What happens to our brains when we shop online?

This is what actually happens to your brain when you shop online

With more of us than ever before shopping online, we asked an expert to unpack the psychology behind our online shopping splurges, and why it’s so hard to break the retail therapy-shaped habit of a lifetime. 

In the midst of a particularly bad bout of lockdown ennui last December, I logged onto Net-a-Porter and spent an eye-watering amount of money on a pair of boots, some trousers and a shirt, none of which I could afford, but all of which I hastily added to my basket before running out of the virtual shop (see: closing the window) in a bid to pretend it never happened.

This wasn’t the first time such a situation had occurred. Nor would it be the last. In fact, it became a vicious cycle: I would feel sad, locked in a spiral of living my life within the same four walls of my boxy basement flat; I would seek a dopamine hit which, for me, comes by way of fashion expenditure, and spend money I didn’t have on things I didn’t need.

Apparently, I wasn’t alone. In March 2020 – the month in which the UK went into its first lockdown – 40% of UK shoppers said they were shopping more online compared to before the pandemic. Fast forward to February 2021, and that figure stood at a colossal 75%, according to Statista.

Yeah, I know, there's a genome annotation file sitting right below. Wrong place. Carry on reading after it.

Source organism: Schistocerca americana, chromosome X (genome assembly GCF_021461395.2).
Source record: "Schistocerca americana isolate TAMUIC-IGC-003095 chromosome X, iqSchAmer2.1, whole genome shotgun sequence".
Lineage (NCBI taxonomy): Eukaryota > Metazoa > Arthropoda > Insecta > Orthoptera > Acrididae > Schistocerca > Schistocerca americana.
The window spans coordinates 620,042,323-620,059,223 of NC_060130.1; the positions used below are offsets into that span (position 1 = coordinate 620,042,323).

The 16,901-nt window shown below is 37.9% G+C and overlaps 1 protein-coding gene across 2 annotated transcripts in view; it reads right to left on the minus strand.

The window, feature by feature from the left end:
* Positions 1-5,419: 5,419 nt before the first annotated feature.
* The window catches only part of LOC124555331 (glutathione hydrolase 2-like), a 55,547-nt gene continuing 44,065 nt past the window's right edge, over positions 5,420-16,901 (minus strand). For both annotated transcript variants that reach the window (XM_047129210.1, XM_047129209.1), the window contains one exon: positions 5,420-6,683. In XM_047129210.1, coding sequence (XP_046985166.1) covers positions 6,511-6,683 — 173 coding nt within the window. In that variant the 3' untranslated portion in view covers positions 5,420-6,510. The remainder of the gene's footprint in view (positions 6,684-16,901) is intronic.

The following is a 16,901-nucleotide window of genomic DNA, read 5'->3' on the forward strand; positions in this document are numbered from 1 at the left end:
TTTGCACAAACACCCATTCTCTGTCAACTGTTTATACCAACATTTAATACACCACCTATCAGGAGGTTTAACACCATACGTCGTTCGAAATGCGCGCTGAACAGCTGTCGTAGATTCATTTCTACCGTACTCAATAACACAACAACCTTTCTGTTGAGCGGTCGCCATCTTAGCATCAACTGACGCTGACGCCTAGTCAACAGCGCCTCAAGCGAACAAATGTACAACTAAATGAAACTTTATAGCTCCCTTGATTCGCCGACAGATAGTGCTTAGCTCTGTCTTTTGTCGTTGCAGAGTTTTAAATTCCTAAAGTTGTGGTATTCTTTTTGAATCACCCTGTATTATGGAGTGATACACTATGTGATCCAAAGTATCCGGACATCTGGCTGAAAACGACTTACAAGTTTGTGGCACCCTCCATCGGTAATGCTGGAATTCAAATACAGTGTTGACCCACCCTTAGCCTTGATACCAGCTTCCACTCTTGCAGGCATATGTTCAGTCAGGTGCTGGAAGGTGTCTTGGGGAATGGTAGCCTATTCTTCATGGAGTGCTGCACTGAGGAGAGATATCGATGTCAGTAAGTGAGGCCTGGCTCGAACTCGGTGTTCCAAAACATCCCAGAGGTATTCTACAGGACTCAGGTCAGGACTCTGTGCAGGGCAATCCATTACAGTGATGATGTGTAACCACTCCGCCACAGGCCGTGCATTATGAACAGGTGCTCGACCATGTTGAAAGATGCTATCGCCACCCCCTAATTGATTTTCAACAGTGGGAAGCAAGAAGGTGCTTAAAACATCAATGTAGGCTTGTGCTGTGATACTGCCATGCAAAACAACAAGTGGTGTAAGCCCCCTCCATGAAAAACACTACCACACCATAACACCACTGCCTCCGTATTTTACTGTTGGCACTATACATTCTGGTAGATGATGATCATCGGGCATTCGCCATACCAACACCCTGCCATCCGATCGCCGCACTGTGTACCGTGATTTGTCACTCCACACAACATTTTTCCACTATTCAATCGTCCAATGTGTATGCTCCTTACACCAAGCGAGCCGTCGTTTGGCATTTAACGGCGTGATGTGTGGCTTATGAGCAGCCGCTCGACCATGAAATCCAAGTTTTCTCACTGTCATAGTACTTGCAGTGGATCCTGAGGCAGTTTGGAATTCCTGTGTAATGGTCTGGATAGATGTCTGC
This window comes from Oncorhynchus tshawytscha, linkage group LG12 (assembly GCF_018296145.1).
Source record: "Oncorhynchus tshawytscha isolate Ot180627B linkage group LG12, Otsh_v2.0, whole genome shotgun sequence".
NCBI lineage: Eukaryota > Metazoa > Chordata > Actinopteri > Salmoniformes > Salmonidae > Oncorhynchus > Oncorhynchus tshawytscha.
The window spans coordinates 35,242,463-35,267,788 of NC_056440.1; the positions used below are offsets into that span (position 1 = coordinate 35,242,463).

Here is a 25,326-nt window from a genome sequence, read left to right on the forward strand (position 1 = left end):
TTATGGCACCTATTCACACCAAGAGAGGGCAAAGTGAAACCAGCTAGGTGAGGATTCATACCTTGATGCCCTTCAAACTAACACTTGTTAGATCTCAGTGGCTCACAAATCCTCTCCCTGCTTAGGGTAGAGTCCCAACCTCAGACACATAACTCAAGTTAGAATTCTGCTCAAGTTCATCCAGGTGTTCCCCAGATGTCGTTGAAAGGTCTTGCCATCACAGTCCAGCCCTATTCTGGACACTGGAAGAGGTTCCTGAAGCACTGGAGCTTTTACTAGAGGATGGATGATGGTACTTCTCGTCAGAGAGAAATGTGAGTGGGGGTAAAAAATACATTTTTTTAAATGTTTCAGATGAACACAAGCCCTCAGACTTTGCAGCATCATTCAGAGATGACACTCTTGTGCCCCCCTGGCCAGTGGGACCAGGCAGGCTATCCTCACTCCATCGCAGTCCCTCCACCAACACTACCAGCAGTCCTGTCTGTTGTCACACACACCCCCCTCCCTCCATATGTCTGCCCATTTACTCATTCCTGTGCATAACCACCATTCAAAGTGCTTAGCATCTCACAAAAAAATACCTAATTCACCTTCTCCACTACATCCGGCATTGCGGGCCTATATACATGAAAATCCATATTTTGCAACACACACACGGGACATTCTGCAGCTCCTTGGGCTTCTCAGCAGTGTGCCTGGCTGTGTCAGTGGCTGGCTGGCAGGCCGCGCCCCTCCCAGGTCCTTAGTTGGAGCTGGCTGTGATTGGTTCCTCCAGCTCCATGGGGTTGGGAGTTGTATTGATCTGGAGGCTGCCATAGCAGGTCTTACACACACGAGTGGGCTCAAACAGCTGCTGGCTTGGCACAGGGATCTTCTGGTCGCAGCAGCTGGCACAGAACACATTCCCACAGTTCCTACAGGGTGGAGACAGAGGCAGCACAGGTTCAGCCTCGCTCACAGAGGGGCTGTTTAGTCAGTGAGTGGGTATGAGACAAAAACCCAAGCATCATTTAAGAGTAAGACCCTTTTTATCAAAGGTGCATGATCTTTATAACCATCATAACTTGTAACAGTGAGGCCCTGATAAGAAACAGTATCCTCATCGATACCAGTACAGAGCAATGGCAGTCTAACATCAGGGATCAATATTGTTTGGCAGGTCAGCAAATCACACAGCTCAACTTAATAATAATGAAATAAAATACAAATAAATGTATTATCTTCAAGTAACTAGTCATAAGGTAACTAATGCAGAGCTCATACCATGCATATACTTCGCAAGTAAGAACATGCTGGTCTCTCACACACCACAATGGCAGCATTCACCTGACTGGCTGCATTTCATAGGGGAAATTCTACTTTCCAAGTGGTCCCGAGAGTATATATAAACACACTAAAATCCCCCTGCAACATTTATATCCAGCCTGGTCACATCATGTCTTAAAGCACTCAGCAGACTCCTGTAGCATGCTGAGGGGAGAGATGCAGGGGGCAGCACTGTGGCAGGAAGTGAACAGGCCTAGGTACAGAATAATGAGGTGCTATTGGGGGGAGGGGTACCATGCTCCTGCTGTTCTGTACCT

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So what, exactly, is behind the allure of online shopping? What is the chemical reaction that happens in our brains, causing us to go weak the knees for new-season shoes and shirts and skirts?

Online shopping, like other things we know aren’t necessarily good for us, like eating sugary foods or gambling, is driven by our reward centres, which are located in the centre of our brains and are “responsible for driving our behaviour towards pleasurable stimuli,” says Dr. Dion Terrelonge, a fashion psychologist.

Dr. Terrelonge notes that the visuals we consume when on shopping websites are so pleasurable in fact “that our reward systems will actively drive us towards them, because engaging with them feels good, and will discourage us from engaging with anything unpleasurable that we might find difficult or effortful particularly as a negative thing.” The negative thing, in this case, being our bank balances. 

Dr. Dion Terrelonge
Dr. Dion Terrelonge

It’s the repetition of this flirtation with our reward systems that over time form habits which, in turn, become toxic relationships it can be hard to extricate ourselves from.

“When we think about fast fashion – we see clothes on size 0 models who are all towering at six foot or more, and although we know that the piece might not look like that on us, we become more interested in getting that hit of pleasure from scrolling,” Dr. Terrelonge explains. “Dopamine – which is also known as the ‘go get it’ chemical – is released when we find the exact piece we’ve seen on a model that looks nothing like us, which is compounded by the fact that we can have it the next day. It’s instant gratification.”